Mo`omomi Beach has long been considered one of Molokai’s richest areas for natural resources. However, it’s also one of most Hawaii’s most debris-laden beaches, and last Saturday, more than 150 volunteers did what they could to remove thousands of pounds of bottles, rope and plastic rubbish of all shapes and sizes from the area.
The north-facing coastline is the first stopping point in the state for marine refuse floating from the Great Pacific Garbage Patch, according to Kahi Pacarro, executive director of Sustainable Coastlines Hawaii (SCH).
The nonprofit’s mission is to inspire local communities to care for their coastlines through hands-on beach cleanups, and for the second year, they gathered manpower and momentum at Mo`omomi to fulfill that mission.…
Sustainable Coastlines Hawaii News Release
For the second year in a row, Sustainable Coastlines Hawaii (SCH) is hosting the Mo`omomi Beach Cleanup and Community Service Project on Molokai on Saturday, Aug. 1. Sponsored by Matson, the National Oceanic and Atmospheric Administration (NOAA), and Parley for the Oceans, this cleanup removes harmful marine debris from one of the most remote beaches on Molokai. Mo`omomi Beach, a mix of rocky and sandy coastline on the island’s north shore, is the first stopping point in the main Hawaiian Islands for marine debris coming from the Great Pacific Garbage Patch.
“Each Hawaiian Island has issues with marine debris but Molokai gets hit extra hard due to its open geography towards the north,” says Kahi Pacarro, Sustainable Coastlines Hawaii’s co-founder and executive director.…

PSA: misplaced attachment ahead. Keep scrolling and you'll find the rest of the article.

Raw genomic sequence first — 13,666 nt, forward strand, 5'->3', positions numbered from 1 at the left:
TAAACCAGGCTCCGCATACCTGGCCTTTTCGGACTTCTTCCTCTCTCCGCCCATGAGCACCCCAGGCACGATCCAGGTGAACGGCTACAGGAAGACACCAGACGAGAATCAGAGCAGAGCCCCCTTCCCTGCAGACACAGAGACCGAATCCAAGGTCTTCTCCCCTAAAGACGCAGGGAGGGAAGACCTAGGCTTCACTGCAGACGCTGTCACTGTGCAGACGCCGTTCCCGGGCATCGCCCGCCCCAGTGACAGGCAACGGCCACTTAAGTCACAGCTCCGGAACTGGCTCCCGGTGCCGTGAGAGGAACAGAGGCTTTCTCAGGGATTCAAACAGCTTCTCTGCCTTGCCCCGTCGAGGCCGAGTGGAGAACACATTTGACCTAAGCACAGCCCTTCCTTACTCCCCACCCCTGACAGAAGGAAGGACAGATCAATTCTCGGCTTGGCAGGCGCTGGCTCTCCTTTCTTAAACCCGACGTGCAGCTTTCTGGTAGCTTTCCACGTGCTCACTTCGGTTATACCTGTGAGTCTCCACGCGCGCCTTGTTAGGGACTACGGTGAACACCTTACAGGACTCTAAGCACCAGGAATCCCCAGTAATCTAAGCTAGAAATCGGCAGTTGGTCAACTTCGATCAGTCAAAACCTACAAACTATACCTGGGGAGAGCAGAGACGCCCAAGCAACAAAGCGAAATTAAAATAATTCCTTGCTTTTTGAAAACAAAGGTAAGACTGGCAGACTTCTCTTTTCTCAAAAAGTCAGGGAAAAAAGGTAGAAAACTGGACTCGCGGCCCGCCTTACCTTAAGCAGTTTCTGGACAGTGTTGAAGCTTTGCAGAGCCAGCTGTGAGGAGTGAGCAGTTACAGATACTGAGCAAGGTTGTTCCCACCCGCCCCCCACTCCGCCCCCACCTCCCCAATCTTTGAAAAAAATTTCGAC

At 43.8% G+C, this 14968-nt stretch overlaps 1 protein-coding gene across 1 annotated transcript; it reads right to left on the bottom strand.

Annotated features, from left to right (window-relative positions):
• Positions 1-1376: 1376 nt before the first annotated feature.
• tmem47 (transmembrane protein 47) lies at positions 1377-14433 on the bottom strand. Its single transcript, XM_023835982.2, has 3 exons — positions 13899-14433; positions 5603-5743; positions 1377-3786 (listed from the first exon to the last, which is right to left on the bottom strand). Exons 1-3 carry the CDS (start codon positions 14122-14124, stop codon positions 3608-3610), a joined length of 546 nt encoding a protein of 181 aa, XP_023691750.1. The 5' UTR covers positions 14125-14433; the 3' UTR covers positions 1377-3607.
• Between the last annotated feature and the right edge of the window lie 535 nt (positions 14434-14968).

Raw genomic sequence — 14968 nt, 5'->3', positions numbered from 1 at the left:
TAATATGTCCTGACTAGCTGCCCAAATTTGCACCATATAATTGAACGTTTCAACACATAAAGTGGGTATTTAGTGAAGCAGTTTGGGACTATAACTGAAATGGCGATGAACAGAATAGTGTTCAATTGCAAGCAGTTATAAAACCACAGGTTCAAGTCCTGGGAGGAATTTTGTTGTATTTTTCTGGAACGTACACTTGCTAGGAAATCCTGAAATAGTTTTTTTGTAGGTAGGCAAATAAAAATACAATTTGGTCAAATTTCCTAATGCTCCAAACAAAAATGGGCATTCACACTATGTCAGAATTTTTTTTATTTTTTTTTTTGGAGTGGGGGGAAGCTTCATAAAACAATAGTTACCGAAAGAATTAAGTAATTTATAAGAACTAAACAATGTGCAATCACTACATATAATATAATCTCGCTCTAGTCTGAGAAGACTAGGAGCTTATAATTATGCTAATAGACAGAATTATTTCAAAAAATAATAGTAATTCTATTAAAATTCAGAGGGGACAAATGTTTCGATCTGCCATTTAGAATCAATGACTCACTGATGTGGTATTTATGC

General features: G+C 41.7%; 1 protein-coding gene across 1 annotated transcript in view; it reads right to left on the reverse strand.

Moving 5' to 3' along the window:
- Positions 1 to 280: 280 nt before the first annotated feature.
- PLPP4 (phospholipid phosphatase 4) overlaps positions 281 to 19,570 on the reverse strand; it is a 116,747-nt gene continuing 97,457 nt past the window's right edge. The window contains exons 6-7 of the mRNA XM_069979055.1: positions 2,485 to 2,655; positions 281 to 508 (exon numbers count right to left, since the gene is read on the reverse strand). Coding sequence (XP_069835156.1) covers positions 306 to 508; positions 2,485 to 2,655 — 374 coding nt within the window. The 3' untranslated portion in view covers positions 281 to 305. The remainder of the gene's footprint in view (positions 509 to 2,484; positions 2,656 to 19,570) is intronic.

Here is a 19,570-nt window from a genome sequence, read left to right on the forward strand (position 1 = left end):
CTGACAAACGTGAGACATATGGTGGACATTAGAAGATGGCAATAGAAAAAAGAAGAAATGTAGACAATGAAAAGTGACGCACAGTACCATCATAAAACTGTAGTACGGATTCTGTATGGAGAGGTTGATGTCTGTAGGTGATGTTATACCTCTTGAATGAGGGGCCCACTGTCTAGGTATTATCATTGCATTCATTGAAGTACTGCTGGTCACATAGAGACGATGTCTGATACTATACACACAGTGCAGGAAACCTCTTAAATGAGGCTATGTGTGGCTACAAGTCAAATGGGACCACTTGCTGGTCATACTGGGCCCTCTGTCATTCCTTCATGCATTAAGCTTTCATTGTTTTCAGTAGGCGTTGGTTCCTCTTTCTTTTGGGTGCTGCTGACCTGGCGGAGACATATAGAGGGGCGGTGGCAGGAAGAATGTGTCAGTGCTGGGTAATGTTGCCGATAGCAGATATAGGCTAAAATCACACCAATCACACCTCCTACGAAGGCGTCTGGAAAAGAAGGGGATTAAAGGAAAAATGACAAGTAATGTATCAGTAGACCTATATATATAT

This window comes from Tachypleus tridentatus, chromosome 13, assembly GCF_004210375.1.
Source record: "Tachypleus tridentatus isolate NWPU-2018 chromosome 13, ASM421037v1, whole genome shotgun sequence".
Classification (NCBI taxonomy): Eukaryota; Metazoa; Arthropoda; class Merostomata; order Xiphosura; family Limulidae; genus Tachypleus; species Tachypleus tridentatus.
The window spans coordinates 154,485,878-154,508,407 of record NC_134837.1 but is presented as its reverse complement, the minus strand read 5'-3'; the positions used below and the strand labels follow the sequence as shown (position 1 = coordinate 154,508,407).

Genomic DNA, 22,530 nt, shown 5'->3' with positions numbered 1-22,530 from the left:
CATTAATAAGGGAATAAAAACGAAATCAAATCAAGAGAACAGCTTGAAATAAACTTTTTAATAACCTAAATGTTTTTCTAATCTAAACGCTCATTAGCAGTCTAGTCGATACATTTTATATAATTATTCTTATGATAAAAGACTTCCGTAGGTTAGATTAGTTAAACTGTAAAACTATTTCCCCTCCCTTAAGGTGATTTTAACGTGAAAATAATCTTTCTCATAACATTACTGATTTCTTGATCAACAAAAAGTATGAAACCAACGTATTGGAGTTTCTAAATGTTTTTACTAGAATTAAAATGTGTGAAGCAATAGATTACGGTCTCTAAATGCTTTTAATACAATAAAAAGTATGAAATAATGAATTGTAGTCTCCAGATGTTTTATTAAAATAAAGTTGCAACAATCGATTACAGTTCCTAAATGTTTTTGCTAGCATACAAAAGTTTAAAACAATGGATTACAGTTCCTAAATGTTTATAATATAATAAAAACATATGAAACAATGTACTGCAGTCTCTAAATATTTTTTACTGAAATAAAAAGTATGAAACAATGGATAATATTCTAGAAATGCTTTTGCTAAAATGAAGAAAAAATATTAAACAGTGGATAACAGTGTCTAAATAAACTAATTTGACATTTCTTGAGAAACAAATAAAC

Poepoe, left, and Mauna Kea Trask. Photo courtesy of Teresa Tico.
A half-hour documentary film featuring Molokai resource manager Mac Poepoe is now available for free streaming online through the end of July. “Fishing Pono: Living In Harmony With The Sea” tells the story of declining fisheries and how some Native Hawaiian communities are using traditional conservation practices to restore their fishing grounds. The film, which premiered on PBS last summer, explores the exploitation of commercial fishing, in contrast with the sustainable resource management taught by Poepoe.
“I was drawn to Mr. Poepoe’s story because of the success of his program,” said filmmaker and producer Teresa Tico of Kauai.…
Hanohano Naehu (far left, in yellow) gives the Rapa Nui visitors a tour of the spring bordering the fishpond. Photo by Clare Mawae.
On a bright and breezy Thursday morning, two men from different parts of the world knelt over a pile of freshly netted weke. One was a Molokai born-and-raised fishpond keeper, the other, a Spanish-speaking Rapa Nui fisherman, each knowing just a few words of the other’s native tongue. Under a shady tree, they pulled out knife and fork and began scraping translucent scales from the fish in the same methodical style. Neither could say very much to each other, but they spoke the common language of men whose livelihoods revolve around fish.…
Mama-T and Tubby Love were some of the night’s performers. Photo by Colleen Uechi.
Last Saturday’s third annual Grassroots Benefit Concert at Duke Maliu Park celebrated homegrown, all-natural products –and the creatures that make it possible. The event’s message was “Mahalo i Na Halihali `Ehu Pua,” which means Thank You to the Pollinators, and highlighted the need to protect pollen-carrying creatures like butterflies and bees.
“Pollinators are vital to growing food, and we want to just bring that issue to light,” said Mercy Ritte, one of the event organizers.
U.S. Department of Agriculture Plant Pathologist Matthew Goo said that butterflies face the predatory challenges of spiders, wasps, lizards and in particular, the bulbul bird.…